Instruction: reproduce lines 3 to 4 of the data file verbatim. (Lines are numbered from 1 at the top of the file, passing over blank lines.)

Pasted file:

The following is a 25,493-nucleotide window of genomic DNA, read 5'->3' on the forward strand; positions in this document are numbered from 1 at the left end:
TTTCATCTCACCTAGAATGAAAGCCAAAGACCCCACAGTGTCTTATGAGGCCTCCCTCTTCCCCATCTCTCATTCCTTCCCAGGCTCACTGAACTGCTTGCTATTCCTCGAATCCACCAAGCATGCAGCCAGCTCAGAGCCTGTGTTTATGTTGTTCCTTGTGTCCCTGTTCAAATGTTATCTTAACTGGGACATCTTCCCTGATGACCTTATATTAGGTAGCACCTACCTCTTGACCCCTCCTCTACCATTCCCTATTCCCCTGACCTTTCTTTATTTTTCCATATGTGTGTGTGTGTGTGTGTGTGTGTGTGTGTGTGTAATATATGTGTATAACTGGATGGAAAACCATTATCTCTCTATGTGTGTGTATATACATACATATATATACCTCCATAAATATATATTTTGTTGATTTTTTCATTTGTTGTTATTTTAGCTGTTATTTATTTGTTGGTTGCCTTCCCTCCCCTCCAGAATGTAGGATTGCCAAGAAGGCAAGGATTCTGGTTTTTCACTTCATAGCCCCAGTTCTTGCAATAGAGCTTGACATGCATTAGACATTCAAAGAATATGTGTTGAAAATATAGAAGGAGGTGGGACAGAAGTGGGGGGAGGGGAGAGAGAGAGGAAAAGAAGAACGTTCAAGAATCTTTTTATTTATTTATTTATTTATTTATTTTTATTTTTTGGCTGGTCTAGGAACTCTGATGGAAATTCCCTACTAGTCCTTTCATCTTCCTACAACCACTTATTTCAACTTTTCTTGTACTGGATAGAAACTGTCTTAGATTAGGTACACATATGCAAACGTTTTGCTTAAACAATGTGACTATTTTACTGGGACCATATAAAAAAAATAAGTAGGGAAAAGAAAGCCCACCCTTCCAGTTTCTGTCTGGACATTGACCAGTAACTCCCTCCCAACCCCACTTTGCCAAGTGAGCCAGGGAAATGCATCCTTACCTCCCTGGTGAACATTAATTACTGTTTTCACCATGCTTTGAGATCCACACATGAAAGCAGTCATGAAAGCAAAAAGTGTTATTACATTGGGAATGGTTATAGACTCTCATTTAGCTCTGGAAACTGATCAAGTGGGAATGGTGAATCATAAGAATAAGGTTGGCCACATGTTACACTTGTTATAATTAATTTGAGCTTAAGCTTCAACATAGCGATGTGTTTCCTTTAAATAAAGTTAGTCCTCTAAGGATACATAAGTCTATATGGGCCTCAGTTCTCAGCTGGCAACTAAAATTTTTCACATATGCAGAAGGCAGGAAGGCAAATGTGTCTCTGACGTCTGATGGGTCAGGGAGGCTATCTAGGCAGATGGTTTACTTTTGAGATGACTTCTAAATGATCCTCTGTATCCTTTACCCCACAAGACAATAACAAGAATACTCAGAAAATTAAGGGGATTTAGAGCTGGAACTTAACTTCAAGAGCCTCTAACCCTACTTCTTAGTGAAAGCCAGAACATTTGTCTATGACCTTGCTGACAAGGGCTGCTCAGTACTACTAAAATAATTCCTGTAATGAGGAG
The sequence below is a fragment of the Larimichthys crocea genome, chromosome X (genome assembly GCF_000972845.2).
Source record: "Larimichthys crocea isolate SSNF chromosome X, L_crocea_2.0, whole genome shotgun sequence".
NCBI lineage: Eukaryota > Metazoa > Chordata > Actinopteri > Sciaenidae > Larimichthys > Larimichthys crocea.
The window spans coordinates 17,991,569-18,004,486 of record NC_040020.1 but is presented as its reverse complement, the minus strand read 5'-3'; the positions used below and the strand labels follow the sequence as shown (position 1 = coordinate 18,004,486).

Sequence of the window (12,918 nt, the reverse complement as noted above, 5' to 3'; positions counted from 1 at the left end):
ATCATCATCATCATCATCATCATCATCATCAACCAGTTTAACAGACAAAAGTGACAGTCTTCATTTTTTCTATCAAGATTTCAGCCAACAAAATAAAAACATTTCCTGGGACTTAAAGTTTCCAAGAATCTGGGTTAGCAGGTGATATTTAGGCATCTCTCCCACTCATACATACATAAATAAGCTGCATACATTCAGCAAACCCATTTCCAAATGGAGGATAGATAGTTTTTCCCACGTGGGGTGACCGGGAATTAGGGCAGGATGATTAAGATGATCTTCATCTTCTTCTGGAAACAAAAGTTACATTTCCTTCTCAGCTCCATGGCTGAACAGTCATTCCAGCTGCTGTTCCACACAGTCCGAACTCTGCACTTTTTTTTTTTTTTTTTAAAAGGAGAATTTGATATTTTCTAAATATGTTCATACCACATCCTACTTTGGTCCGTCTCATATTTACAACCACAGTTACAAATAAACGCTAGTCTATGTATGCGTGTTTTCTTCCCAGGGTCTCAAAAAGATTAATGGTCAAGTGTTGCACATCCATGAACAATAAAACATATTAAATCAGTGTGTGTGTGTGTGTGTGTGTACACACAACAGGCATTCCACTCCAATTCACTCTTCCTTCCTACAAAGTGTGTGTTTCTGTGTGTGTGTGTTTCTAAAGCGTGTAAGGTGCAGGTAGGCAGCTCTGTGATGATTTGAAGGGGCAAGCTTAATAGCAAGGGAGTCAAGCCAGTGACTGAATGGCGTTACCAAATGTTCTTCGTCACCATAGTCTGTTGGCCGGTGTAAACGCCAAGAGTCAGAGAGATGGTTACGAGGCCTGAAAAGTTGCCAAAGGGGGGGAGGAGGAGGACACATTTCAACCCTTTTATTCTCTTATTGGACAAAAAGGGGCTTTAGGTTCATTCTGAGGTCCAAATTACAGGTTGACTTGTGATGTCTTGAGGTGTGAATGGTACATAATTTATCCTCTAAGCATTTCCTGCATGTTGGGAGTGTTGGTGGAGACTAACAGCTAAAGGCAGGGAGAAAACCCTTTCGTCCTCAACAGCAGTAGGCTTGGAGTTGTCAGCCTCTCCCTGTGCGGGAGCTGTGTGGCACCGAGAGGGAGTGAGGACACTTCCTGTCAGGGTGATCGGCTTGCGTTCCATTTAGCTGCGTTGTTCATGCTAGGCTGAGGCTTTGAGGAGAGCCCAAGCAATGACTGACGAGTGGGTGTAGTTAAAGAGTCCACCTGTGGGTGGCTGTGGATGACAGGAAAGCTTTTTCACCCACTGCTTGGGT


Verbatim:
The sequence below is a fragment of the Larimichthys crocea genome, chromosome X (genome assembly GCF_000972845.2).
Source record: "Larimichthys crocea isolate SSNF chromosome X, L_crocea_2.0, whole genome shotgun sequence".